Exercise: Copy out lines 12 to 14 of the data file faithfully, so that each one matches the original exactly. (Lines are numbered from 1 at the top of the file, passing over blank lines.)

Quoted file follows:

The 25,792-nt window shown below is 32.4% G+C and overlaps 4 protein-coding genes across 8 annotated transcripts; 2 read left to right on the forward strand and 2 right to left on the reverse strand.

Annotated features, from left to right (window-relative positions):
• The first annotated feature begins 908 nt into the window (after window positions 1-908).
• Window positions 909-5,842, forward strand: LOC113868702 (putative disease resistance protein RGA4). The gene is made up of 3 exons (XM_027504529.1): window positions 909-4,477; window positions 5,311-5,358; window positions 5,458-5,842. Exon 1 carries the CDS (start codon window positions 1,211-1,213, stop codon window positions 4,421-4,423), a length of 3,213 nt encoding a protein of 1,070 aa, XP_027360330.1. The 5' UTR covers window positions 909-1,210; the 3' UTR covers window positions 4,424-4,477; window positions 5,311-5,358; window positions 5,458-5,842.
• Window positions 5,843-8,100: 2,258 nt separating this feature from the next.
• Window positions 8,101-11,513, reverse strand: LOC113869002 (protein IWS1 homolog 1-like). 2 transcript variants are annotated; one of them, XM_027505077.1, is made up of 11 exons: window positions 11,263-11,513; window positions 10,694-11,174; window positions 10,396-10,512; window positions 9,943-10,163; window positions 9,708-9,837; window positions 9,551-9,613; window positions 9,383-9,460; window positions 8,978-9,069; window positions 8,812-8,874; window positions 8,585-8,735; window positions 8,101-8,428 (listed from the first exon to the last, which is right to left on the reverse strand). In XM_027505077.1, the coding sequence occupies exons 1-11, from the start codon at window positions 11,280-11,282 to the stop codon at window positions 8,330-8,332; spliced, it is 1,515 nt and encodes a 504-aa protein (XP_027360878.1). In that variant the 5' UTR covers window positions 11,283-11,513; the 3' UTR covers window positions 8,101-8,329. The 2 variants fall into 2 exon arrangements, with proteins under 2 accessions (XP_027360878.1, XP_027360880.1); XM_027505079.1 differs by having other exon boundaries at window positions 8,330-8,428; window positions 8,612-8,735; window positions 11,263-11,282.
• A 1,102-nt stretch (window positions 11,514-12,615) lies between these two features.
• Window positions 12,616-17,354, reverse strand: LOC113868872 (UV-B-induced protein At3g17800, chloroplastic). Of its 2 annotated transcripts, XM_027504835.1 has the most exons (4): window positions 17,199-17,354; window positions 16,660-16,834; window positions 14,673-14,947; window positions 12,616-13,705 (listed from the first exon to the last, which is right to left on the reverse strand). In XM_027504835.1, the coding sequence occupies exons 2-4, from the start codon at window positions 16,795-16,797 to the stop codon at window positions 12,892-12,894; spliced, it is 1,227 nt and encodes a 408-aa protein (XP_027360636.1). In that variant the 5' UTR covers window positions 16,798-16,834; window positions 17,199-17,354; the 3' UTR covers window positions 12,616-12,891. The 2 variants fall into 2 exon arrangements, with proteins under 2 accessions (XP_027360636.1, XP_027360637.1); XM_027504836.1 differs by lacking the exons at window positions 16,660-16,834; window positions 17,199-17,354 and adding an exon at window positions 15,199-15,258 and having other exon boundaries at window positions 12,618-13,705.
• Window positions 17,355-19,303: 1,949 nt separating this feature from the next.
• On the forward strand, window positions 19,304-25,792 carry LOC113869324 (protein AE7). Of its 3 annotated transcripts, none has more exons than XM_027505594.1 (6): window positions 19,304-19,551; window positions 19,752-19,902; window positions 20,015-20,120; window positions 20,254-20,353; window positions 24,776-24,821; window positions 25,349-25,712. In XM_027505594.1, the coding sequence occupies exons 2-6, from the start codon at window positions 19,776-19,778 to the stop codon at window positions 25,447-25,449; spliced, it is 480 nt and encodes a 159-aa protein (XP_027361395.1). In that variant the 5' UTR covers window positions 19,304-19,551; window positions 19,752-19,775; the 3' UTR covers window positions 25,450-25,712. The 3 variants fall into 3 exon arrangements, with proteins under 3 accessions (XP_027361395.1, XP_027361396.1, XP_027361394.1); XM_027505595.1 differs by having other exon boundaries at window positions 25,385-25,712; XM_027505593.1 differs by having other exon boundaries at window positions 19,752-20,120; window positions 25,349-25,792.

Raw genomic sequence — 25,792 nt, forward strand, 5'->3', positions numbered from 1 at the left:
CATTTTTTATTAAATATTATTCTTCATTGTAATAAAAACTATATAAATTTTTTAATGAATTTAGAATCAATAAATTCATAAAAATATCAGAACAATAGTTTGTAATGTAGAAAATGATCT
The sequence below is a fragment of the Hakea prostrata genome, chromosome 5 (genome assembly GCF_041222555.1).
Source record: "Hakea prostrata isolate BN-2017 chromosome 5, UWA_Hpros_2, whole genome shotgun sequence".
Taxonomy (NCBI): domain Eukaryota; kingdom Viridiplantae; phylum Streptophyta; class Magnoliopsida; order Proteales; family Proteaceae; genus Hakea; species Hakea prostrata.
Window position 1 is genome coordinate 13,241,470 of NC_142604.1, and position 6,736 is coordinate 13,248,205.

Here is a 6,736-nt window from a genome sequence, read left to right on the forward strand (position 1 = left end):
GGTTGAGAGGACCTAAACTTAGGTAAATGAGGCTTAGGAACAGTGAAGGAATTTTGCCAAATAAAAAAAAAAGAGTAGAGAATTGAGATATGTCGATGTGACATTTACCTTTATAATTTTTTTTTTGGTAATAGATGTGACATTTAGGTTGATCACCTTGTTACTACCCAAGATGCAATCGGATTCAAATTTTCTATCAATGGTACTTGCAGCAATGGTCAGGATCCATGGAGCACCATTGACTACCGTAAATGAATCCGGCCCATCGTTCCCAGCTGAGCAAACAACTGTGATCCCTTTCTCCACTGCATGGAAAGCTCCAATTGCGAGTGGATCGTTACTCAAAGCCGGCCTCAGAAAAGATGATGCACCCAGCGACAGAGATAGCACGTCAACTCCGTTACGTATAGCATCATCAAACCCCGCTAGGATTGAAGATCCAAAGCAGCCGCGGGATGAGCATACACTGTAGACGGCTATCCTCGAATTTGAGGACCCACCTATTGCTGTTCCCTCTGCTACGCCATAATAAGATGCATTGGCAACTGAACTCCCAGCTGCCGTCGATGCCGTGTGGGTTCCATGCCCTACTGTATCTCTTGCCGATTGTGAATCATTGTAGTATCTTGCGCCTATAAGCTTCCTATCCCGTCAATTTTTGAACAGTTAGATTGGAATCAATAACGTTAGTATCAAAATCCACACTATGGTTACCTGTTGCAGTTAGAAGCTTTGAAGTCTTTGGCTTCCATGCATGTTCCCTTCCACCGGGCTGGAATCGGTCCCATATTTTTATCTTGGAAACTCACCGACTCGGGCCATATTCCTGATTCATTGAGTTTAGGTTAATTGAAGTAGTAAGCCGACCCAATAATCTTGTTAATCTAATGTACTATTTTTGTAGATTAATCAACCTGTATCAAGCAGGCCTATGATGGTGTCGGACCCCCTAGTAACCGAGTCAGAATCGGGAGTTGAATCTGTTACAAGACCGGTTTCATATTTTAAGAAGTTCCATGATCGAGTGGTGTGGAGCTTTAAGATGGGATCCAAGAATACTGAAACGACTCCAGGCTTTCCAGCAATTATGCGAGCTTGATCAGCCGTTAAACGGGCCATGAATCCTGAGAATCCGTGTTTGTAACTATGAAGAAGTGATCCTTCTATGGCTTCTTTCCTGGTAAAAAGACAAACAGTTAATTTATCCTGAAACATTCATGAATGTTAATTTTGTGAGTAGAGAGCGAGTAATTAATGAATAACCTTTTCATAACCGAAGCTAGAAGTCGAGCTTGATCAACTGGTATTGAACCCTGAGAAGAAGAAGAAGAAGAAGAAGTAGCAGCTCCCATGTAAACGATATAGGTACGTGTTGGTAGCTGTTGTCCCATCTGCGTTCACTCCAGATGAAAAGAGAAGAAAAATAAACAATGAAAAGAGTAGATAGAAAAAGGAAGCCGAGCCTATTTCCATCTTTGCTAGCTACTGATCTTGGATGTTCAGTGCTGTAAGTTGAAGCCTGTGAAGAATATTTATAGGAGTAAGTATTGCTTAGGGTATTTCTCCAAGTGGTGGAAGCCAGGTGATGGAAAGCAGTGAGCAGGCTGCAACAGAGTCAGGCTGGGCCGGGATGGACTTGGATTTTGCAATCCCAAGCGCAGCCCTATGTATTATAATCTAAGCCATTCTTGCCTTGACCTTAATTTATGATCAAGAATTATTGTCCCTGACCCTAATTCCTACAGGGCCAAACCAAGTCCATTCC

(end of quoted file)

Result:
CATTTTTTATTAAATATTATTCTTCATTGTAATAAAAACTATATAAATTTTTTAATGAATTTAGAATCAATAAATTCATAAAAATATCAGAACAATAGTTTGTAATGTAGAAAATGATCT
The sequence below is a fragment of the Hakea prostrata genome, chromosome 5 (genome assembly GCF_041222555.1).
Source record: "Hakea prostrata isolate BN-2017 chromosome 5, UWA_Hpros_2, whole genome shotgun sequence".